The next morning he found out anyway.  He waved at Jean when she dropped me off on First Street in front of Fred’s.  I wasn’t sure how long he’d been waiting.
“He looks so sad,” Jean said, trying not to move her lips.
“Don’t you go feeling sorry for him now.”
“Everyone deserves happiness Derek, everyone deserves to love and be loved.”
“You sound like my mother.”
“That actually makes me happy, you comparing me to her.”
I didn’t want to cry but I felt the press and sting on my eyes.
“Last thing?” she said, and I nodded.  “Usually love requires a sacrifice from one party or another.”
I ran my thumb across Jean’s eyebrow, wishing there was some way to tell her how much I loved her, how little my life would mean if she weren’t in it.  She’d had my back from day one and that much gave me peace.
I turned to go but she caught my arm, pulled me back.  A squeeze toy squeaked as she took my face in her hands and kissed me open-mouthed.  “It’s not his fault, you know.  What he does, it’s not as weird as you make it out to be.”
“He needs his son.”
“He has two others.”
“But he lost you a long time ago.”
It was hard to breathe in the car and I kept thinking how I’d need to shower once I got to the hospital, but even before I did that I’d be catching shit from Sanders and that dick, Armstrong.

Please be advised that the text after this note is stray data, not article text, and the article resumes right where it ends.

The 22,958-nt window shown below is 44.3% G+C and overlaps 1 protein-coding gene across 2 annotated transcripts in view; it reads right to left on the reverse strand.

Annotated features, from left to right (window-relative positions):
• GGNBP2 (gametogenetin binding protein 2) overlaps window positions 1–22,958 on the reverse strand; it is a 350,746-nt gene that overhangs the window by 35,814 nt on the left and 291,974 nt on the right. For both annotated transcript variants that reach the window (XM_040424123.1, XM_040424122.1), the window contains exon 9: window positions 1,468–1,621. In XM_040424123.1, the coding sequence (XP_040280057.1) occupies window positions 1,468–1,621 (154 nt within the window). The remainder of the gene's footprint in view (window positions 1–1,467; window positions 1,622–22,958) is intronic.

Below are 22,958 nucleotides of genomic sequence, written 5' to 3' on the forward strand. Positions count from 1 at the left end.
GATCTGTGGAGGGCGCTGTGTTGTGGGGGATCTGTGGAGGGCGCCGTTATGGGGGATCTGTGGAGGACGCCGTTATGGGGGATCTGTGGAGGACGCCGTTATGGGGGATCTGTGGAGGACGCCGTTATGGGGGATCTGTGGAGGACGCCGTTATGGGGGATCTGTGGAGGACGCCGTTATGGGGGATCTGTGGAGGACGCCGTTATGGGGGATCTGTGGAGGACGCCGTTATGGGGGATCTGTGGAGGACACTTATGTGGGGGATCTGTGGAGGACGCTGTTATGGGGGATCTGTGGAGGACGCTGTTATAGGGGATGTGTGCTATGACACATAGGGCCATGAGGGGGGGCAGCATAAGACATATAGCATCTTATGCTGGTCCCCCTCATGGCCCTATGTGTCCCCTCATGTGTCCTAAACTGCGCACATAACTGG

He didn’t look at me right away.  Something on the face of the windshield had his attention, a cluster of dead bugs maybe, or bird crap.  “I loved her, you know,” he said, his voice thick and metallic.
“I do know that.”
He reached his arm across the car seat.   It seemed as if the arm were moving independent of the rest of him.  His hand landed on my thigh.  For some reason it surprised me that it was warm.
“There’s something I have to,” he said, his voice breaking apart, too weak to hold the idea.
I pondered for a moment.  I talked to myself some more.  I said, Go.  Get the hell out of here.  Then I recalled Jean and I said before I could stop myself, “Go ahead.”
When he sighed, his breath fogged the window glass.  He wouldn’t face me, or maybe he couldn’t.
“Dad, go ahead.”
“I need to know.”  His voice shook sounding like bits of gravel under tire.
“Do you?” he asked.
I knew what he was asking now.  I’d been waiting for the question most of my life and now that it was presented I feared my answer.
I thought about my brothers, my sister, Mother being gone, and the man beside me.  We were a unit, bound by blood if nothing else.
“If you don’t, then say you don’t,” he said.
Did I love him?  I wasn’t sure but I said I did anyway. 
Her burst out crying, shuddering against my shoulder.  I’d lied before when it mattered.  My wife’s comment about sacrifice came back to me.  I’d done my part, and for his sake and the sake of everyone involved, I’d do it again.